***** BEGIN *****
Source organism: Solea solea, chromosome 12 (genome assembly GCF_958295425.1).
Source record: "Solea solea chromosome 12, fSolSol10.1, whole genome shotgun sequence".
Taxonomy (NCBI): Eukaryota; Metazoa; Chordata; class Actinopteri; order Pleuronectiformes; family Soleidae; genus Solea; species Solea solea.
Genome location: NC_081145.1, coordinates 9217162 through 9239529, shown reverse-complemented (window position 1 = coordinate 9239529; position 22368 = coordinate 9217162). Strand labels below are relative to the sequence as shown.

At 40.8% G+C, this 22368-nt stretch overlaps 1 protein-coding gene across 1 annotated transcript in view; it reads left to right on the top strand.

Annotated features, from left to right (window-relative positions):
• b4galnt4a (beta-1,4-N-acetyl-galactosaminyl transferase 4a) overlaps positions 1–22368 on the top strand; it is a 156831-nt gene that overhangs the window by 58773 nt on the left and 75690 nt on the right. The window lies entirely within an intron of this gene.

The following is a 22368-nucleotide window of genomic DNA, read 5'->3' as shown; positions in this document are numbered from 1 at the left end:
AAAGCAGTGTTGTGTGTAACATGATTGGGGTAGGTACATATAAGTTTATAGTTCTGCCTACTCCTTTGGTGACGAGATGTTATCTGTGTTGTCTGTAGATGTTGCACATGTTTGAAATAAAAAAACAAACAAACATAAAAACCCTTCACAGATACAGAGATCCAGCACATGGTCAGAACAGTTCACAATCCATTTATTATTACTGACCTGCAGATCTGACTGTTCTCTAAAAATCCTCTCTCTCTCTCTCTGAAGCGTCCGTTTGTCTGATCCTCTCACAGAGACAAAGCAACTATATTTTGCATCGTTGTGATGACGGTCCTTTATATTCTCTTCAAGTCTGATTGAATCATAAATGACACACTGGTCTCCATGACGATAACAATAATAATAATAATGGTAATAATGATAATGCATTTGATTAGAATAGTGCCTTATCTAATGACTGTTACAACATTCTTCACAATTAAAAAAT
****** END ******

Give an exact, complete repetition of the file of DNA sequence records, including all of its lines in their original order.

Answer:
Source organism: Solea solea, chromosome 12 (genome assembly GCF_958295425.1).
Source record: "Solea solea chromosome 12, fSolSol10.1, whole genome shotgun sequence".
Taxonomy (NCBI): Eukaryota; Metazoa; Chordata; class Actinopteri; order Pleuronectiformes; family Soleidae; genus Solea; species Solea solea.
Genome location: NC_081145.1, coordinates 9217162 through 9239529, shown reverse-complemented (window position 1 = coordinate 9239529; position 22368 = coordinate 9217162). Strand labels below are relative to the sequence as shown.

At 40.8% G+C, this 22368-nt stretch overlaps 1 protein-coding gene across 1 annotated transcript in view; it reads left to right on the top strand.

Annotated features, from left to right (window-relative positions):
• b4galnt4a (beta-1,4-N-acetyl-galactosaminyl transferase 4a) overlaps positions 1–22368 on the top strand; it is a 156831-nt gene that overhangs the window by 58773 nt on the left and 75690 nt on the right. The window lies entirely within an intron of this gene.

The following is a 22368-nucleotide window of genomic DNA, read 5'->3' as shown; positions in this document are numbered from 1 at the left end:
AAAGCAGTGTTGTGTGTAACATGATTGGGGTAGGTACATATAAGTTTATAGTTCTGCCTACTCCTTTGGTGACGAGATGTTATCTGTGTTGTCTGTAGATGTTGCACATGTTTGAAATAAAAAAACAAACAAACATAAAAACCCTTCACAGATACAGAGATCCAGCACATGGTCAGAACAGTTCACAATCCATTTATTATTACTGACCTGCAGATCTGACTGTTCTCTAAAAATCCTCTCTCTCTCTCTCTGAAGCGTCCGTTTGTCTGATCCTCTCACAGAGACAAAGCAACTATATTTTGCATCGTTGTGATGACGGTCCTTTATATTCTCTTCAAGTCTGATTGAATCATAAATGACACACTGGTCTCCATGACGATAACAATAATAATAATAATGGTAATAATGATAATGCATTTGATTAGAATAGTGCCTTATCTAATGACTGTTACAACATTCTTCACAATTAAAAAAT